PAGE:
One of the least likely modeler questions to be answered accurately is the color of the wheel wells and the interior side of the landing gear doors on an overall-all blue carrier-based airplane. For earlier color schemes, they were usually the same as the underside. For the gray/white paint scheme, they were white.
One problem is these surfaces are almost always in shadow if they are visible at all (while this is not true of museum examples, the color—like the configuration—is not necessarily to be relied on). Another is that the paint specifications at the time were not very specific with respect to them.
From late 1944 to the introduction of the gray/white scheme, wheel wells appear to have been considered by most airplane manufacturers as "structural spaces" on which more than one coat of zinc chromate primer (yellowish) were to be applied. (There was no mention at all of the color of the interior side of landing-gear doors.) The second and subsequent coats of zinc chromate were to be tinted with black enamel and aluminum pigment paste. This resulted in a green color, which made it obvious that the second coat had been applied. A subsequent bulletin issued in August 1946 specified that the color was to be Interior Green.
Note that while the Navy's specification might have been somewhat vague in this respect, each manufacturer's production documentation was very specific and had be be approved. One example of an approved practice not delineated in the existing specification was McDonnell's painting the interior side of the landing-gear doors red. Probably the most accurate restorations are those done by the National Air and Space Museum. These are my photographs of the wheel wells of its FH-1:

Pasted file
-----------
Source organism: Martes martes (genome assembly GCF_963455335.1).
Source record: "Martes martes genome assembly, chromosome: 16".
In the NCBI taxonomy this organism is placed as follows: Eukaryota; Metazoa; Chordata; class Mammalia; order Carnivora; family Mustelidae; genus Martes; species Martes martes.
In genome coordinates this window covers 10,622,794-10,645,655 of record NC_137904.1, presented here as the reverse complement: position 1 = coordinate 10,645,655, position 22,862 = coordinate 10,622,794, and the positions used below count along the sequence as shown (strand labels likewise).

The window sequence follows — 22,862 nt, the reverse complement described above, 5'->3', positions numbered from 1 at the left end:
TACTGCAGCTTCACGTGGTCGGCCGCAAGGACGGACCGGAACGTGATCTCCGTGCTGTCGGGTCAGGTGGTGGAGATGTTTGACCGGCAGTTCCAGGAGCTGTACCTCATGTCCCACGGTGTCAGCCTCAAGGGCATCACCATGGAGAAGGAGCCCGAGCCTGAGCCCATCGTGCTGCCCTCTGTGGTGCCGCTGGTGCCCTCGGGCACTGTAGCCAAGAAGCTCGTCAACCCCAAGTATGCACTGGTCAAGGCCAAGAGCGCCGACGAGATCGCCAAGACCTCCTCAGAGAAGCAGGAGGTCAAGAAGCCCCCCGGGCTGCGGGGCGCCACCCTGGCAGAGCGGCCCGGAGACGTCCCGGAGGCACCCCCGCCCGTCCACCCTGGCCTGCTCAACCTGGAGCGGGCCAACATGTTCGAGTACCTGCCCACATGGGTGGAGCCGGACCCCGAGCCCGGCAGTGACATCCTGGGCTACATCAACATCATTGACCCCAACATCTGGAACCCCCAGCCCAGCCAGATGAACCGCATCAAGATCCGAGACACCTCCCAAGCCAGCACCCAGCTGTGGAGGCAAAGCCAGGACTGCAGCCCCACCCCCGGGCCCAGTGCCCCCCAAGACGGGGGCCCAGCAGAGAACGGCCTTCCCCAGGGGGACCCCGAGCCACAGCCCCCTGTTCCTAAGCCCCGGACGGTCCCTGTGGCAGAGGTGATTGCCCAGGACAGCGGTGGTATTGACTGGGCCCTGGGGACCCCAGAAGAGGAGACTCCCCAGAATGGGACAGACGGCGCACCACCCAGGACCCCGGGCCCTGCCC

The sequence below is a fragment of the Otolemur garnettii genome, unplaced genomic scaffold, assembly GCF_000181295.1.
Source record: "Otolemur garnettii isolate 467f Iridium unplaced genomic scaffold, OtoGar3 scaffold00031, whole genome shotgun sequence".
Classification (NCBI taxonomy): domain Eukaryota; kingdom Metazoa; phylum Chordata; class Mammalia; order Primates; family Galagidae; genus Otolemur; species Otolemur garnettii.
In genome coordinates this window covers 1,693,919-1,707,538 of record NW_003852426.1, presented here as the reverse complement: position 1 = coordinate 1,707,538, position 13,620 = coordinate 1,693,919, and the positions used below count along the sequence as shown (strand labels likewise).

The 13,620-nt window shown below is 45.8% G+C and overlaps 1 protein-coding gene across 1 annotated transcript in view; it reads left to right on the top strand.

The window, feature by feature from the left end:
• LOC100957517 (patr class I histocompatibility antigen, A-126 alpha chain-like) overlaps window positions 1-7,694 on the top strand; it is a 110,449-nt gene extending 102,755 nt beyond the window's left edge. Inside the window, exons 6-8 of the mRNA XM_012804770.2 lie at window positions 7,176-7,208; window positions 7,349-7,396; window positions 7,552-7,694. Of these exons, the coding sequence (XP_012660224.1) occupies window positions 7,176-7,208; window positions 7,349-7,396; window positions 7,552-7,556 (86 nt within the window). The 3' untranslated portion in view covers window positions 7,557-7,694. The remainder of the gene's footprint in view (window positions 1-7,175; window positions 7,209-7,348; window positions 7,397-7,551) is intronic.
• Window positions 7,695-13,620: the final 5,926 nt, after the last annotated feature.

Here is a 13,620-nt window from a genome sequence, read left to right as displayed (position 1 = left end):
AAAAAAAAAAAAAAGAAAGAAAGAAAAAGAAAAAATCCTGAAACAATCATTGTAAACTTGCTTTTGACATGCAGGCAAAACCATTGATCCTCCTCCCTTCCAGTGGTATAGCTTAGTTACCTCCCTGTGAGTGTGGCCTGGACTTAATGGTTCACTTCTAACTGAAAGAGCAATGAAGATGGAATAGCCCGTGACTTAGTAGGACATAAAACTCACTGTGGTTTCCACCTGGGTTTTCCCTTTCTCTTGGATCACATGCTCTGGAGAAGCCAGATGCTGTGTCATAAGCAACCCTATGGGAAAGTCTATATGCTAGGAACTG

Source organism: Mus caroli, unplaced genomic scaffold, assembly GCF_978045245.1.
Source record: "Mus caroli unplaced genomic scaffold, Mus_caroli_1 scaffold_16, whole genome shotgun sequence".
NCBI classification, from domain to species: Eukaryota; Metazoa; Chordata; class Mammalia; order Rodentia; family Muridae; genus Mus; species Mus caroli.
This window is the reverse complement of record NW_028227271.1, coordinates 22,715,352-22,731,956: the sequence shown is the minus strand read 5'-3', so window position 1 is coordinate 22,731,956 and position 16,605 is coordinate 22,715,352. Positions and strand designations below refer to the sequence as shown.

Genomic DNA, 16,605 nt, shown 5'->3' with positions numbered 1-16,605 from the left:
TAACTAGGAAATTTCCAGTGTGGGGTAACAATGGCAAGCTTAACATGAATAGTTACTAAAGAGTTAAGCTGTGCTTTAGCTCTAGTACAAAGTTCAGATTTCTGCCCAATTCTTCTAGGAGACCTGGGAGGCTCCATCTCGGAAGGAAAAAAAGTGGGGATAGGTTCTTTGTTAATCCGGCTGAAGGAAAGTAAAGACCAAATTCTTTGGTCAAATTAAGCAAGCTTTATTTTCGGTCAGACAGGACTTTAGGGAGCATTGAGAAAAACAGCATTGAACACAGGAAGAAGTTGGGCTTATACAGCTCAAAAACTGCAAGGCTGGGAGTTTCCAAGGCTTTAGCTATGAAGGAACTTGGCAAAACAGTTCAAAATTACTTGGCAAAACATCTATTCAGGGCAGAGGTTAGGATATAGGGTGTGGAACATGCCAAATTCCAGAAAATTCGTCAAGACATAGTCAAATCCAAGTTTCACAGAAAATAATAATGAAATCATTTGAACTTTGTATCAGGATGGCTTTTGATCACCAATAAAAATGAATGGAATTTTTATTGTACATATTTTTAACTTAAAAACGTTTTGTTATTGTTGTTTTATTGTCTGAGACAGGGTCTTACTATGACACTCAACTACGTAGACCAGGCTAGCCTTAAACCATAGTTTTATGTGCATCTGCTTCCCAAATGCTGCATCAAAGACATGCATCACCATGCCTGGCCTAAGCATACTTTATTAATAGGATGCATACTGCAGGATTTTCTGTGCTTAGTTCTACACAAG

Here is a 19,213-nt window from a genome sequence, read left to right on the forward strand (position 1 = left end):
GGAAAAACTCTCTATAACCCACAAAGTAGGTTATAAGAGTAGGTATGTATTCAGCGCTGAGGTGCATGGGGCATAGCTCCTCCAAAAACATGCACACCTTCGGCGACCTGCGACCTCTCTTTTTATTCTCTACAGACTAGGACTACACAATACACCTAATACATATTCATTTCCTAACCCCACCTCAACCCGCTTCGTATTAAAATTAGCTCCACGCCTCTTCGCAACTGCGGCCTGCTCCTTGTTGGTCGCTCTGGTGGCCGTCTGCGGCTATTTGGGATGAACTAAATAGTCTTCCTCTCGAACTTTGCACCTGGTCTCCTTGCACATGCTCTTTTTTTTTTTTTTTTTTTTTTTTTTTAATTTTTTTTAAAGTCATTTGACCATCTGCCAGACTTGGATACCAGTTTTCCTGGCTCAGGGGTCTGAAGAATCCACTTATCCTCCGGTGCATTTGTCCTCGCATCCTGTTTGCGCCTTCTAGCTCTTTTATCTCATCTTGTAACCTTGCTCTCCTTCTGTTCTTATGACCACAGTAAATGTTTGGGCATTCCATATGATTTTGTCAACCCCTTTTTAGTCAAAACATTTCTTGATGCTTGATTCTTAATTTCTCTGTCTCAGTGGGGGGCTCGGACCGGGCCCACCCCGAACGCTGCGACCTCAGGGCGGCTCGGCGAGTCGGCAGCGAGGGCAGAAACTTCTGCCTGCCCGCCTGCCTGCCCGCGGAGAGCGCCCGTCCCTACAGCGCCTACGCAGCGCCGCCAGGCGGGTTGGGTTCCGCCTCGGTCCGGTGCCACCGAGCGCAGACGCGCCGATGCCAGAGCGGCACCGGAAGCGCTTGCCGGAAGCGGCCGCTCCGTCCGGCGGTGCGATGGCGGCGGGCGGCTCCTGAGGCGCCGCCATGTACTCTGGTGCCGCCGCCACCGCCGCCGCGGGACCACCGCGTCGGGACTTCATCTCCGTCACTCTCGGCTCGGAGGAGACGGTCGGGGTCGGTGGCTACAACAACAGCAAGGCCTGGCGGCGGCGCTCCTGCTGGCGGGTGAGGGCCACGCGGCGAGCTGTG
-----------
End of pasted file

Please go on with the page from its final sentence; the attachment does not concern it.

Vought, on the other hand, delivered its F7U-1s with Interior Green on the inside of the landing-gear doors.
However, the answer is further complicated by the fact that Navy airplanes usually went through repair and overhaul at a Navy facility during their service life and the process documentation was not necessarily the same as the original manufacturer's or even other Navy R&O facilities. One example is the painting of wheel wells and landing gear. F2H-2s might have been delivered from McDonnell with red interiors on the gear doors and aluminum-painted landing gear:
But coming out of a Navy R&O facility, they were blue.
My impression is that the overhauled airplanes had blue wheel wells in general as well.
Gray scale pictures of landing gears can also be misleading. For example, this North American FJ-1 had Interior Green landing gear since that was another local option, so to speak, at the time.
My guess is that the wheel wells and gear door interiors were also Interior Green at the time but if you Google "Newsletter Volume 23 Number 9 09-16 LISMS NL.pdf", Steve Muth's pictures of a derelict FJ-1 clearly show that at some point, the wheels wells were painted blue.
And if those examples indicated a lack of surety, note that this F3D has a blue hub on the main landing gear and an aluminum-painted one on the nose landing gear.
Note that some landing gears were painted white, which I think provided some degree of increased safety for deck crewmen working around propellers and engine inlets at night on a carrier deck.